15. Part of the challenge of farming is having animals become sick and sometimes the result is that they don’t make it. I just love how much you care for the animals on your little farmy. Knowing that our future food is being loved and care for. They are being treated humanely and that is something that has become so very important to us. We can’t buy that in a grocery store. So thank you!!!

    • You are very welcome, and now I am off out to take Number 3 his mango flavoured gatorade. Hope he is in a tropical mood! c

  16. Goodness, another worry… another special needs case. I don’t know how you do it. I admire your dedication and devotion to all of your farm critters. I hope things look up real soon in your neck of the woods!

  17. I do hope that he will make a complete recovery. I never knew that about pigs I thought they were such hardy things with all that fat on them but again you have shown me that this is not so…another nature lesson.
    I shall pray for fine weather

  18. I thought seriously of giving you my homemade Gatorade recipe, but then stopped. I would hate to cause a problem with an already sick piglet. Marla really does know what to do as she is married to a Pig Farmer and is a pig farmers wife!

    ✿♥ღLinda
    http://coloradofarmlife.wordpress.com

    • As I never buy sugary drinks, Ii had to go down THREE aisles of fluffy drinks in the supermarket until i found the gatorade.. He is having Mango.. However i would like your home made recipe for another time anyway, i cannot always get out to a supermarket!!.. thank you linda.. c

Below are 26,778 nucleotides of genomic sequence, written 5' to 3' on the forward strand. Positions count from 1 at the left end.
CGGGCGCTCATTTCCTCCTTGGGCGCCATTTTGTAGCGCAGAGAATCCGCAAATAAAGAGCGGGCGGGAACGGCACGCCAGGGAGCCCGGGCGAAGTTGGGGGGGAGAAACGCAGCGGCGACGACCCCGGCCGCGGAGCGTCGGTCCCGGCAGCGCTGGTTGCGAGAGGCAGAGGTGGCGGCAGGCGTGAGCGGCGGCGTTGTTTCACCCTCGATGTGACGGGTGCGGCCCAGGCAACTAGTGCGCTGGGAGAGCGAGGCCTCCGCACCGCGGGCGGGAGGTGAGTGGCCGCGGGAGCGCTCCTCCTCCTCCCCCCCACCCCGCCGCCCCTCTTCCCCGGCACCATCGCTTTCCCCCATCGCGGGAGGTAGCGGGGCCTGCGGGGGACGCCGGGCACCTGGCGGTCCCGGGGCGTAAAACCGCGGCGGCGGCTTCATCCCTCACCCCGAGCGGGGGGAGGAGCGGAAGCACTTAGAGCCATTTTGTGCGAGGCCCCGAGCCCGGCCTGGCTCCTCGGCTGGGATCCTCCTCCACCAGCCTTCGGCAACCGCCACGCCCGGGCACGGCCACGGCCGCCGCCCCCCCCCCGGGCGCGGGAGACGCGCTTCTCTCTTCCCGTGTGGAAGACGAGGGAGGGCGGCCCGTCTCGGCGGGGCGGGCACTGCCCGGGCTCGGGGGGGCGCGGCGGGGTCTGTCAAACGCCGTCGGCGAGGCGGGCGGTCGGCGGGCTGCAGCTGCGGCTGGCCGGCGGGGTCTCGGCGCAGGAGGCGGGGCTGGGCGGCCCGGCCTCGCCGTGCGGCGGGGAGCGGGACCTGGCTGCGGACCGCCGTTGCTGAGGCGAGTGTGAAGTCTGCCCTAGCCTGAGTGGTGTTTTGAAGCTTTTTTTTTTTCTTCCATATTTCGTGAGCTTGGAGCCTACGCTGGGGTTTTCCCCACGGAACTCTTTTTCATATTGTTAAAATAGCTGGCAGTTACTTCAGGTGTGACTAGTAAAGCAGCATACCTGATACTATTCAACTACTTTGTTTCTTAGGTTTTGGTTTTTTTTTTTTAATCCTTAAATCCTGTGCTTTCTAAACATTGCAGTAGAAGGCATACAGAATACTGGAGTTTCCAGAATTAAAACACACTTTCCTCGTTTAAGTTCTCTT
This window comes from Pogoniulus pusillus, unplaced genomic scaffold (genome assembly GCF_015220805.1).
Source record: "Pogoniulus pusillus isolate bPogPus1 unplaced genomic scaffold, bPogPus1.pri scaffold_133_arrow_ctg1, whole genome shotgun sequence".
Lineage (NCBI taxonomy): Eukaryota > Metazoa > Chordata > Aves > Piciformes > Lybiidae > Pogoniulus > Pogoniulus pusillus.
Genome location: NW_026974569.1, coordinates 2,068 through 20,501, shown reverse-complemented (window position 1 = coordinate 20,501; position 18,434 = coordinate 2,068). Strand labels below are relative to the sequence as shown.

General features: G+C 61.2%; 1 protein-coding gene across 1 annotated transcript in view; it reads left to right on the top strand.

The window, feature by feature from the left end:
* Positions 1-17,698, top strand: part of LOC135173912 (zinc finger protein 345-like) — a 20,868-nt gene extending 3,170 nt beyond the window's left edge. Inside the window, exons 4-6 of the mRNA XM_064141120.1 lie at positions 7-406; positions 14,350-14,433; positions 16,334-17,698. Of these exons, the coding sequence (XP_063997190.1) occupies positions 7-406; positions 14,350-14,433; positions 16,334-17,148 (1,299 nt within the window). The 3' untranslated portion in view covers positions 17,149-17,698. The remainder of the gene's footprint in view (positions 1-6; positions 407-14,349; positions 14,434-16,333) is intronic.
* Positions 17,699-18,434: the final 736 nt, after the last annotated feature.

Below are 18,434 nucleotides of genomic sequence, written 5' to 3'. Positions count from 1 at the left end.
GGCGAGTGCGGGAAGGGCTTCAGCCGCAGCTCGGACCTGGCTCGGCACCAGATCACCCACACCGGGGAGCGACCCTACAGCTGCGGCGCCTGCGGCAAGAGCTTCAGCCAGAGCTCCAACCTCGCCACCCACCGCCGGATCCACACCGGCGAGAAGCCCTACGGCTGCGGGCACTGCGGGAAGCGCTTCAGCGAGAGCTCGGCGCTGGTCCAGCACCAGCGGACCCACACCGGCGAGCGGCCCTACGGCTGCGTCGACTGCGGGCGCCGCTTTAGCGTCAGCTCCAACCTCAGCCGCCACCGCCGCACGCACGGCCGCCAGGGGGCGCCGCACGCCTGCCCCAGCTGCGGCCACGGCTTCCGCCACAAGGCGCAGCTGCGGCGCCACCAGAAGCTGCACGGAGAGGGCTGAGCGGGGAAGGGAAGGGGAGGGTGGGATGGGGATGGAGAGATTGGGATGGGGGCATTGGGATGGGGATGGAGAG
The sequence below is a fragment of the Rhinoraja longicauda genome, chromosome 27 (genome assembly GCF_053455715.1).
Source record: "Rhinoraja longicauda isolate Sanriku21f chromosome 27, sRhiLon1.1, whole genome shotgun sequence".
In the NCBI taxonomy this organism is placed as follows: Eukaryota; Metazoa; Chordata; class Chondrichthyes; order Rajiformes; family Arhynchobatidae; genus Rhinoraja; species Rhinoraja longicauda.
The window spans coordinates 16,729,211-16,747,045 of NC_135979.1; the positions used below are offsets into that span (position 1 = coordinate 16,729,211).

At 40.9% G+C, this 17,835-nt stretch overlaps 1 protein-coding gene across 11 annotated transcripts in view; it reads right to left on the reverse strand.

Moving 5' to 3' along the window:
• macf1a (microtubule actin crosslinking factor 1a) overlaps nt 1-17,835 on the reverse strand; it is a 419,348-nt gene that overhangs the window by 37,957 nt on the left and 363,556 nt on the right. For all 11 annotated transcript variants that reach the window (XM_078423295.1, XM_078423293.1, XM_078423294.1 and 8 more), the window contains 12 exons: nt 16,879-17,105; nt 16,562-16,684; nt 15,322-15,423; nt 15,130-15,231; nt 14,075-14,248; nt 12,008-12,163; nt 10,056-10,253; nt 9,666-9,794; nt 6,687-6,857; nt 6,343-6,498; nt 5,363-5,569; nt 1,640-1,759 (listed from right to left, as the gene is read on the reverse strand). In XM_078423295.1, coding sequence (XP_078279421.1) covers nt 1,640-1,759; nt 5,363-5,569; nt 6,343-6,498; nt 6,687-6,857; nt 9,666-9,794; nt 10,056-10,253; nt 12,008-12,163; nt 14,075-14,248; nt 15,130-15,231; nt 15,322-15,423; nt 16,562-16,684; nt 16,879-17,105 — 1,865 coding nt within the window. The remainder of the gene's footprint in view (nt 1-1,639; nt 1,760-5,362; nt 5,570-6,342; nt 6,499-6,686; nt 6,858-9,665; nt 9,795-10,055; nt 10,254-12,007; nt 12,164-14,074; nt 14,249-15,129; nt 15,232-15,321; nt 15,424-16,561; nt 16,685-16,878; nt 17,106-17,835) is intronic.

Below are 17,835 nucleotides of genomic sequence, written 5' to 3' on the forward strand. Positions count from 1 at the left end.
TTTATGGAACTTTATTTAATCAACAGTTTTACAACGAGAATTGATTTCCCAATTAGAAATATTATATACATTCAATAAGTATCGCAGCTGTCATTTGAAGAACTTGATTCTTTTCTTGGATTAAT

• Here you go:

        Home Made Gatorade like Drink
        1/2 tsp. Real Salt
        1/4 tsp. baking soda
        7 c. water
        1/2 c. lemon juice (freshly squeezed or organic) or juice of your choice
        1 Tbs. lime juice
        1/4 c. honey —or sugar to taste…. I think Gatorade uses 5 tablespoons white sugar and I’m not sure if Pigs can have honey.
        Instructions
        Mix the salt and baking soda with water until dissolved. Some people heat the water to get it all perfectly dissolved; or you can just shake it up.

        Add the lemon juice, lime juice and sweetener and shake well to combine.
        Honey is difficult to mix in; just keep trying, try a long spoon to stir
        Shake well before serving.
        Store refrigerated for up to a week.
        OR use 1/2 c. orange juice and 2 Tbs. lemon juice in place of the lemon/lime mixture
        Or try mango juice in the concentrate cans in the store

        I used this all time when my kids were in sports in high school…of course that was a LONG time ago!

        ✿♥ღLinda
        http://coloradofarmlife.wordpress.com

  19. Yesterday two piglets arrived at Home Farm (where the milking parlour is located). One for my neighbor farmer and one for us. This is a new venture as this is strictly a dairy farm with a few chickens to keep us all in eggs. The plonkers will be milk fed – plus all the other good things that the guys need. This is going to be an interesting project. Celi. We know so little but we’ll learn.